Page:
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THE ABUSE OF DIVINE FORBEARANCE.
EccLEs. viii. 11.
BECAUSE SENTENCE AGAINST AN EVIL WORK IS NOT EXECUTED SPEE
DILY, THEREFORE THE HEART OF THE SONS OF MEN IS FULLT SET IN THEM TO DO EVIL.
MY Brethren, to know things in their principles has always been deemed the highest kind of science. The attention of a vulgar mind may be roused by effects; but a wise man looks back from con. sequences to the cause, and explores the source of the disease, in order to prescribe more certainly the means of cure.
That there is much wickedness in the world is un. deniable. Whence does it arise ? Solomon views it as resulting from an Abuse of Divine Forbearance. Not that this is the only source of iniquity ; but it is a very powerful, and a very prevailing one. In such a dreadful course as Sin, a man needs encourage'ment; and he awfully derives it from the goodness and long-suffering of his God. " Because sentence against an evil work is not executed speedily, there
"fore the hearts of the sons of men is fully set in them "to do evil."
THERE IS A SENTENCE DENOUNCED AGAINST SIN. THE EXECUTION OF IT IS COMMONLY LONG SUSPENDED. THIS DELAY EMBOLDENS THE SINNER IN HIS CRIMES. These three things are obviously contained in the words before us; and with these I would engage your present attention. "To-day if ye will hear his "voice, harden not your heart."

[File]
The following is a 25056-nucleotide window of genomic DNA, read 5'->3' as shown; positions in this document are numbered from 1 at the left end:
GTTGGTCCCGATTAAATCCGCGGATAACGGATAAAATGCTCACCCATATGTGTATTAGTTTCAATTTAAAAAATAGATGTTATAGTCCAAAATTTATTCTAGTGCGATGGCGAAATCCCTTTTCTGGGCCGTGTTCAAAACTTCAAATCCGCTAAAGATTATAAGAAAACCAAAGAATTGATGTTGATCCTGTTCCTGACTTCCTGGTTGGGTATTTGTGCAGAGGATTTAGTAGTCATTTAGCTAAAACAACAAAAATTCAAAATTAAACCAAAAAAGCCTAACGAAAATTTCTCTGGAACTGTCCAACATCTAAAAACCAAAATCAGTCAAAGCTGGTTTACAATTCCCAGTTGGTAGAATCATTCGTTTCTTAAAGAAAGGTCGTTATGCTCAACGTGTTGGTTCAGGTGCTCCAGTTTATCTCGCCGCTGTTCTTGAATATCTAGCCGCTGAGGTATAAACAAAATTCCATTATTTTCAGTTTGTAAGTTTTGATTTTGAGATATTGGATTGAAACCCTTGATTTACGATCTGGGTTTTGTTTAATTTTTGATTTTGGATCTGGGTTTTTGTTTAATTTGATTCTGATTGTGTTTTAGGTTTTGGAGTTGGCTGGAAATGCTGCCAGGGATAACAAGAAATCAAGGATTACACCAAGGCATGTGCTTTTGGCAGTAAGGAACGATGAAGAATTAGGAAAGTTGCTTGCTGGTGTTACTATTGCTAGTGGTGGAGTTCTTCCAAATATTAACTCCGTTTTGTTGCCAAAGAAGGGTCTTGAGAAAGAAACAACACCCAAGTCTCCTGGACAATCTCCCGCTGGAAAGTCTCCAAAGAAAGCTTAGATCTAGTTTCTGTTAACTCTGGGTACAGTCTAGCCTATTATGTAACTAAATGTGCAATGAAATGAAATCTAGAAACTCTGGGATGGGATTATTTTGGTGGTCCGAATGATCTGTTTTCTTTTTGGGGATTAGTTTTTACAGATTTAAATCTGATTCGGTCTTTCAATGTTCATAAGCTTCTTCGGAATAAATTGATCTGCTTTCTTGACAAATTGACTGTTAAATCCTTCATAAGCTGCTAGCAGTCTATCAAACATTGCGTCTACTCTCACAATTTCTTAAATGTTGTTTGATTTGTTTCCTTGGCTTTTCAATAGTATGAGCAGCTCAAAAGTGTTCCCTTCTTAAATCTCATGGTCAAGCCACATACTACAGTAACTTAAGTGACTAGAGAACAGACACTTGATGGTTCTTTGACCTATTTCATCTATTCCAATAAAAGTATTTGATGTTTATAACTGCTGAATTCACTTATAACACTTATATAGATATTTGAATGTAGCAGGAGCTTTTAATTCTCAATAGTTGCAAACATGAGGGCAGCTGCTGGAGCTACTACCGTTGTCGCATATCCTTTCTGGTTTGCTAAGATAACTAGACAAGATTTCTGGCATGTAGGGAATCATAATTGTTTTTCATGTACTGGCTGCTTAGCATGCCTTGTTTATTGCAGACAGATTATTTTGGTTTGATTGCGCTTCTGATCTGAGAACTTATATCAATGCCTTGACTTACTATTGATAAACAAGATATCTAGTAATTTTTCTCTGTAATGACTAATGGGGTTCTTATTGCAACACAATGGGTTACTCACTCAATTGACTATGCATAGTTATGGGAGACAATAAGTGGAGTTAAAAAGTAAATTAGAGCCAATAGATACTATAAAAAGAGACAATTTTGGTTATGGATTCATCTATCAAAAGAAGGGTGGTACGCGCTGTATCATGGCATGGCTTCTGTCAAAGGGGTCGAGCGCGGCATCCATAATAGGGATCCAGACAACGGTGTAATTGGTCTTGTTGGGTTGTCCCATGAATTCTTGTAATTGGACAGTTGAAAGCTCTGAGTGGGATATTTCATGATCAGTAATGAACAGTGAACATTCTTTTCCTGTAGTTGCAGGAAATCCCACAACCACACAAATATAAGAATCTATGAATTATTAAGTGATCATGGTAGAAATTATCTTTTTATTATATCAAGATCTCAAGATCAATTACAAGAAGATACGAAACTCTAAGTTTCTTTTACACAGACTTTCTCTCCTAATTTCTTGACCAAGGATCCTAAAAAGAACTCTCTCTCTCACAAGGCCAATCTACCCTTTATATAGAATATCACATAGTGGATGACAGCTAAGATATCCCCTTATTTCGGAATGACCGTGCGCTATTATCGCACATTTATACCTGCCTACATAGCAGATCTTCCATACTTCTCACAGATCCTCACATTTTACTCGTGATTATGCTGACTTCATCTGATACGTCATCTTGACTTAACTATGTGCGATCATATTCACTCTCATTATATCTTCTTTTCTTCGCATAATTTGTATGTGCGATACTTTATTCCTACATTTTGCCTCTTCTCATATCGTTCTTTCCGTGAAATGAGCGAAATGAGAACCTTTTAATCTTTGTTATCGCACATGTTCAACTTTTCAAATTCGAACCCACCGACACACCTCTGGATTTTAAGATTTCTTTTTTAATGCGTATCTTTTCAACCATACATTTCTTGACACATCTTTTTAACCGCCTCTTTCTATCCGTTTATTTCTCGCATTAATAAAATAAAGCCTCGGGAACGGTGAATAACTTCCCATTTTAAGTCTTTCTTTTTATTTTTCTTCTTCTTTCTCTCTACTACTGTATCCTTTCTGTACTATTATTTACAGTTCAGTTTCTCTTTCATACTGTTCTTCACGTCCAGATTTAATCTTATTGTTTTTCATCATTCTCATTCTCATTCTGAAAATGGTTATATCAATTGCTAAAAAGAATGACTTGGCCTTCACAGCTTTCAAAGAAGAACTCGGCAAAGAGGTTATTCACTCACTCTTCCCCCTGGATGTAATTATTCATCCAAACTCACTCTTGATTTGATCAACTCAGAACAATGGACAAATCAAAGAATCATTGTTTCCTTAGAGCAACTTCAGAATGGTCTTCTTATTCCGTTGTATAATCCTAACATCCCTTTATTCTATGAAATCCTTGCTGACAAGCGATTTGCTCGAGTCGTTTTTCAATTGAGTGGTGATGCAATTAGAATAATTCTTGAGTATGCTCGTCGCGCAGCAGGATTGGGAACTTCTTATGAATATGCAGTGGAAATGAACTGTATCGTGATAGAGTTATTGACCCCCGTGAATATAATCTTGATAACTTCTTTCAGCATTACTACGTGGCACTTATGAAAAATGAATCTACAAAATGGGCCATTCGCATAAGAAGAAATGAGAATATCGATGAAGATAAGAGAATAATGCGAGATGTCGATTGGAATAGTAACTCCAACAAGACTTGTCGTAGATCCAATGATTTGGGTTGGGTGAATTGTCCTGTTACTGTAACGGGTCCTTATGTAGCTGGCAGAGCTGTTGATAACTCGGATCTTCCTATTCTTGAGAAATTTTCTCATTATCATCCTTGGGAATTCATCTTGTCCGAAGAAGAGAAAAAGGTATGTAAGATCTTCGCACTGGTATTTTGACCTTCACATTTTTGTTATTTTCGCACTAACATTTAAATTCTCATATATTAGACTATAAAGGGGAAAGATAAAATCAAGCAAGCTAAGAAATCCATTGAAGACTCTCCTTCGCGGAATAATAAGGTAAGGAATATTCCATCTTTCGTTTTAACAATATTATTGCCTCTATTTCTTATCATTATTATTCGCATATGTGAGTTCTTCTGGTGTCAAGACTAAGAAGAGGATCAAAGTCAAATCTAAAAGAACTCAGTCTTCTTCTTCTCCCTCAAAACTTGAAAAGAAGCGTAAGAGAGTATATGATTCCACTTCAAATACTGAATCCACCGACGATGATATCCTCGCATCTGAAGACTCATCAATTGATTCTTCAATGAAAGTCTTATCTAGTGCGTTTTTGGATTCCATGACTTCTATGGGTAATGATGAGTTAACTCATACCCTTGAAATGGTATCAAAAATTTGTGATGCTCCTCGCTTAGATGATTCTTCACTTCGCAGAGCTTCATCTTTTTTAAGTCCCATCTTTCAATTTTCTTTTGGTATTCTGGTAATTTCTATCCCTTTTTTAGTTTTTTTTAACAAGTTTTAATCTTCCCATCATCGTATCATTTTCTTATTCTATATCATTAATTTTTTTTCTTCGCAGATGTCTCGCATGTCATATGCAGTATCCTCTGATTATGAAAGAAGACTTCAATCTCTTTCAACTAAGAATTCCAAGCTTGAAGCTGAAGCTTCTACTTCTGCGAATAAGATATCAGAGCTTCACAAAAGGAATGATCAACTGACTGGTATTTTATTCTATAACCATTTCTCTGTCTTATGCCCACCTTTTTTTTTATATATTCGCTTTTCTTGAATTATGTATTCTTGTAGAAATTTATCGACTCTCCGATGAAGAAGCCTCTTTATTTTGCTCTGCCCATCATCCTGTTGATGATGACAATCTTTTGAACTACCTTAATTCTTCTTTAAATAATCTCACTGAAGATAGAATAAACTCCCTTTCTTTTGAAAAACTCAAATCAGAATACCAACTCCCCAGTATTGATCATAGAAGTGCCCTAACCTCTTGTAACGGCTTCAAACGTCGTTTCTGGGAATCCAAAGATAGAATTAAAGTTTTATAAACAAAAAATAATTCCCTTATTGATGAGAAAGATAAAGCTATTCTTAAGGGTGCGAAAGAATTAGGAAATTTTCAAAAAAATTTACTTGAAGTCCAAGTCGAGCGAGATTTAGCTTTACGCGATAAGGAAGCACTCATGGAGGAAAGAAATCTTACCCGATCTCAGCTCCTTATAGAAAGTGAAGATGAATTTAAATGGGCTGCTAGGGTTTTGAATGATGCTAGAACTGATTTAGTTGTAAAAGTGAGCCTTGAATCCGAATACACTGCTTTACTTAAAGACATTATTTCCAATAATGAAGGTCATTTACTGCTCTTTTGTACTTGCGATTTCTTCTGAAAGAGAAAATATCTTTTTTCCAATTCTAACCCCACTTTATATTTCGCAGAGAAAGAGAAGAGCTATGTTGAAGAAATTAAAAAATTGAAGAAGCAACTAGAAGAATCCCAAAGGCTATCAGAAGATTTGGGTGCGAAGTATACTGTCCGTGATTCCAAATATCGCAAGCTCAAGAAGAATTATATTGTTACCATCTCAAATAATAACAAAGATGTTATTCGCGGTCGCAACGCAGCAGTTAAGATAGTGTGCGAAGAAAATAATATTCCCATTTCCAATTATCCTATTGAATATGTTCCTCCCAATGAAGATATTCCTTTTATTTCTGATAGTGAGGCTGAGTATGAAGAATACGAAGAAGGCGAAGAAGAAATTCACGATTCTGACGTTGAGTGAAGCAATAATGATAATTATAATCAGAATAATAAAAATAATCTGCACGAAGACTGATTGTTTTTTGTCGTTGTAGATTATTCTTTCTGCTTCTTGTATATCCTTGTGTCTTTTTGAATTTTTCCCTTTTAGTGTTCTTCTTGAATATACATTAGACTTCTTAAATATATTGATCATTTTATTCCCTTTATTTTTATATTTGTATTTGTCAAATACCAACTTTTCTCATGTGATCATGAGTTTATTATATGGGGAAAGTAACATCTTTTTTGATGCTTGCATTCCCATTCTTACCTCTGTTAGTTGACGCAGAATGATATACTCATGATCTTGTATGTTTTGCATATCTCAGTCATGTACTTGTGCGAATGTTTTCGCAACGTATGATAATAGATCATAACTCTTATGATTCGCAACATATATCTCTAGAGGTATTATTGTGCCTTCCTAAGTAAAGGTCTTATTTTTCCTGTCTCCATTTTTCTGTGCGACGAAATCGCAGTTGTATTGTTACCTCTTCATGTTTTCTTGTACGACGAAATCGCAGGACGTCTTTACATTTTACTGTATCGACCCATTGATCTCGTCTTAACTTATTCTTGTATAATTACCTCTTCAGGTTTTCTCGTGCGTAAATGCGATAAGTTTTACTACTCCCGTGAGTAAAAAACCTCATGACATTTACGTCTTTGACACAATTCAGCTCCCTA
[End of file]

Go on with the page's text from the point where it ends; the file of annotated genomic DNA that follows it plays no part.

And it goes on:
I. Sin is deservedly called an EVIL WORK. I fear none of us are sufficiently impressed with a sense of its vileness and malignity. It is "the work of the "devil." It is folly, ingratitude, rebellion, treason. It degrades the soul; it defiles the soul. It robs us of the likeness, the presence, the favour of God. How deplorable are its consequences! What misery has it produced! For it cannot go unpunished. THERE IS A
SENTENCE DENOUNCED AGAINST IT.
God is of "purer eyes than to behold iniquity:" "He is angry with the wicked every day." But what is anger in God? Not a passion, but a principle, a determination to punish. It is justice, and this justice is essential to the perfection of his character; and we could neither adore or love him, if we believed that he was indifferent to an evil which not only subverts his designs, but destroys the welfare of his creatures. What would you think of a magistrate who should "bear the sword in vain ;" and who, when led before him one who had invaded your properyou ty, and another who had killed your child, should smile and say, What is that to me? Would you not